Teen Volunteer Review: A Place Called Armageddon

Boston Public Library's teen volunteer program has gone remote! As part of this program, local high schoolers share their thoughts on books, movies, and more on our blog. This week, Boston Latin School sophomore Kien Bui read A Place Called Armageddon by C.C. Humphreys. Check out why he loved it below!


A Place Called Armageddon is a historical fiction book written by C.C. Humphreys. It follows the story of Gregoras, an ostracized Greek soldier from the city of Constantinople. When I first saw the book and read the blurb, I immediately got hooked. As a big fan of history, I was not disappointed at all.
 
Gregoras is a Greek soldier who was exiled from the army. As punishment for an alleged crime, he is also missing a nose. The story follows Gregoras as the Byzantine Empire grows weaker each day, and a young sultan named Mehmet decides to try and attack the once impenetrable walls of its capital, Constantinople.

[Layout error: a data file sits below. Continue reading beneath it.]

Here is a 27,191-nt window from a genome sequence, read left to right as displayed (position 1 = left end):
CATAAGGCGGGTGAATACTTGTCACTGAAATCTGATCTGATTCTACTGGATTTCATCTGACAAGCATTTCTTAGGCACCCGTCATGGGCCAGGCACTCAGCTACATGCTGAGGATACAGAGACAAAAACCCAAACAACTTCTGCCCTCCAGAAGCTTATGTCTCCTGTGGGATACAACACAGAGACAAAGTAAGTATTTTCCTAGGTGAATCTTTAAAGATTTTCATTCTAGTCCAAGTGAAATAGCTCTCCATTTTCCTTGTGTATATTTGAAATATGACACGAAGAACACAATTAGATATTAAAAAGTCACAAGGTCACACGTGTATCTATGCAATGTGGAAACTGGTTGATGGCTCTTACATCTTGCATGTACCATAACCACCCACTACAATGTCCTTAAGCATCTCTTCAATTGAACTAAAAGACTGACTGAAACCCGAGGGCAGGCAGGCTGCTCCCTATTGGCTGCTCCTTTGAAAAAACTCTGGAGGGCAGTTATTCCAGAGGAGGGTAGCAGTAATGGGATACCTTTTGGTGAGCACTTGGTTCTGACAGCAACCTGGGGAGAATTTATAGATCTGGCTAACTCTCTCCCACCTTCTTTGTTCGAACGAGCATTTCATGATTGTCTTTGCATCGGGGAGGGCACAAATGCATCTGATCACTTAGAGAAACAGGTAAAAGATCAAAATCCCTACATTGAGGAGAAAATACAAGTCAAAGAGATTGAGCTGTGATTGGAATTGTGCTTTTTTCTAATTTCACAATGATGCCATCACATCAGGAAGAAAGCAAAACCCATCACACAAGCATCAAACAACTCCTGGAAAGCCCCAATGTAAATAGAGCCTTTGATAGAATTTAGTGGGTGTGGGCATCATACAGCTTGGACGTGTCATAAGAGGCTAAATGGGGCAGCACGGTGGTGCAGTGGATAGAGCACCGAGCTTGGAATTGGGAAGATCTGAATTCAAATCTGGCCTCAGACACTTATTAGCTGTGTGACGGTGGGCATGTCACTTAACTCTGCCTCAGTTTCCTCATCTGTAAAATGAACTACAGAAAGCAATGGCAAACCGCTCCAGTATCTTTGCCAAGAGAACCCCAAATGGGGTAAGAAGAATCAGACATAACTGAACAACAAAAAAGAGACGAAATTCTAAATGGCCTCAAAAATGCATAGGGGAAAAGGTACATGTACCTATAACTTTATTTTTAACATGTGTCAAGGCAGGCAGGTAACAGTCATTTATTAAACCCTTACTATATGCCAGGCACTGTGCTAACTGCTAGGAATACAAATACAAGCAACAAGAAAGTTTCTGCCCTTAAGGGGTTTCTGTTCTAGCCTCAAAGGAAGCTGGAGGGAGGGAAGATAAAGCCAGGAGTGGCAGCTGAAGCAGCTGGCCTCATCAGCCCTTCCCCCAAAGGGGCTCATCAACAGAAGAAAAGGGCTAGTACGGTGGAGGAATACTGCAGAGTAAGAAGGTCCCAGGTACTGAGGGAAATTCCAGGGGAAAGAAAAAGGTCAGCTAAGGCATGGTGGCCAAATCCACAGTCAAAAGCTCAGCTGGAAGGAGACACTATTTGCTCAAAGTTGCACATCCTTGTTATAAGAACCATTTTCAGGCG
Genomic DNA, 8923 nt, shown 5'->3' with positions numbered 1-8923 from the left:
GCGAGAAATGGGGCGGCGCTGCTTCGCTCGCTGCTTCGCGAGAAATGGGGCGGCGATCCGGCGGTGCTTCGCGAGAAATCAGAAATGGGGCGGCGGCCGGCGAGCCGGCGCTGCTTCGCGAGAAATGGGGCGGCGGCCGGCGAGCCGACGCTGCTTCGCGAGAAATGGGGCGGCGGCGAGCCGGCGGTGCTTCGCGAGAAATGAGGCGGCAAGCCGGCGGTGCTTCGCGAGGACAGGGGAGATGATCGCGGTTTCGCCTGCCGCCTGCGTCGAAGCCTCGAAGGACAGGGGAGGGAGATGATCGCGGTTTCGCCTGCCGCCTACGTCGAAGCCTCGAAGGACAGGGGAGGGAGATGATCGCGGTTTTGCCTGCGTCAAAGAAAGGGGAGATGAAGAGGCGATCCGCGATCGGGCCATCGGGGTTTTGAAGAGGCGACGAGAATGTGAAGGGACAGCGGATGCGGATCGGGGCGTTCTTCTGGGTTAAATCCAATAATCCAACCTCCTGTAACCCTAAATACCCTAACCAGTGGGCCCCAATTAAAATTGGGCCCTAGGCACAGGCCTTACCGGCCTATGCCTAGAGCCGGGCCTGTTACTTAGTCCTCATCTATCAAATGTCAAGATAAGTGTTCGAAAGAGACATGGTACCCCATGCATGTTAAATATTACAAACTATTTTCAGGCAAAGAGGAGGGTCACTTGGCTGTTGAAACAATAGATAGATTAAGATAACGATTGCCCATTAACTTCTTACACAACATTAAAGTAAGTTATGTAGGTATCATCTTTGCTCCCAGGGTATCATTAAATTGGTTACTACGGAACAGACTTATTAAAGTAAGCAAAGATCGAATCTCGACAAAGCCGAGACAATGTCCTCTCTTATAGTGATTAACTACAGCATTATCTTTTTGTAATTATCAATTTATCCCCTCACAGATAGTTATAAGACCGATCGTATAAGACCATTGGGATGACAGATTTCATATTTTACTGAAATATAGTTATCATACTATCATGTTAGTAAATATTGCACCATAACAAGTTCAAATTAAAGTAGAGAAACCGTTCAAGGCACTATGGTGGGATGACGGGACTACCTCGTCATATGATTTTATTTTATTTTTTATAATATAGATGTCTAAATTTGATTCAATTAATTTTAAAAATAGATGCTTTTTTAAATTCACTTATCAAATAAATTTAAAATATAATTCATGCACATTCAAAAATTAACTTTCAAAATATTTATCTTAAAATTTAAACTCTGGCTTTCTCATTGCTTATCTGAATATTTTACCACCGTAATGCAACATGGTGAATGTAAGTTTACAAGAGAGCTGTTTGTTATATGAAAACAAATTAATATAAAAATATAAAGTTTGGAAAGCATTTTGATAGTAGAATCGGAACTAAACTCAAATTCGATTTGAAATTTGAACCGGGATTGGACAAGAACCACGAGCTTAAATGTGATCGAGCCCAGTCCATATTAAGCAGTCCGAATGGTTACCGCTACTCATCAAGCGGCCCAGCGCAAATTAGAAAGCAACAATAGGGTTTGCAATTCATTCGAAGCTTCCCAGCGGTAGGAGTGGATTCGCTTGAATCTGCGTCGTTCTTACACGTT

The story, although fictional, narrates true events that happened during the siege. I liked the way the book depicts Constantinople as a desolate city. The in-depth descriptions of the setting helped me get a better sense of what it was like at the time. Character development was another thing that made the book really interesting. At first we see Gregoras as a spiteful person hellbent on getting revenge for his downfall. But as the story progresses, he learns to deal with his emotions and fights for the city that once destroyed his reputation. There wasn’t anything I disliked about the book, except a minor arc that described Gregoras’ love life felt a little rushed. I didn't understand why Humphreys included that side plot.
 
People who like fantasy or historical fiction will most certainly enjoy A Place Called Armageddon. One book you might also enjoy if you enjoyed this one is The Poppy War, written by R.F. Kuang. Overall, A Place Called Armageddon was very enjoyable. I would definitely recommend it to anyone interested in medieval fiction.
We welcome your respectful and on-topic comments and questions in this limited public forum. To find out more, please see Appropriate Use When Posting Content. Community-contributed content represents the views of the user, not those of Boston Public Library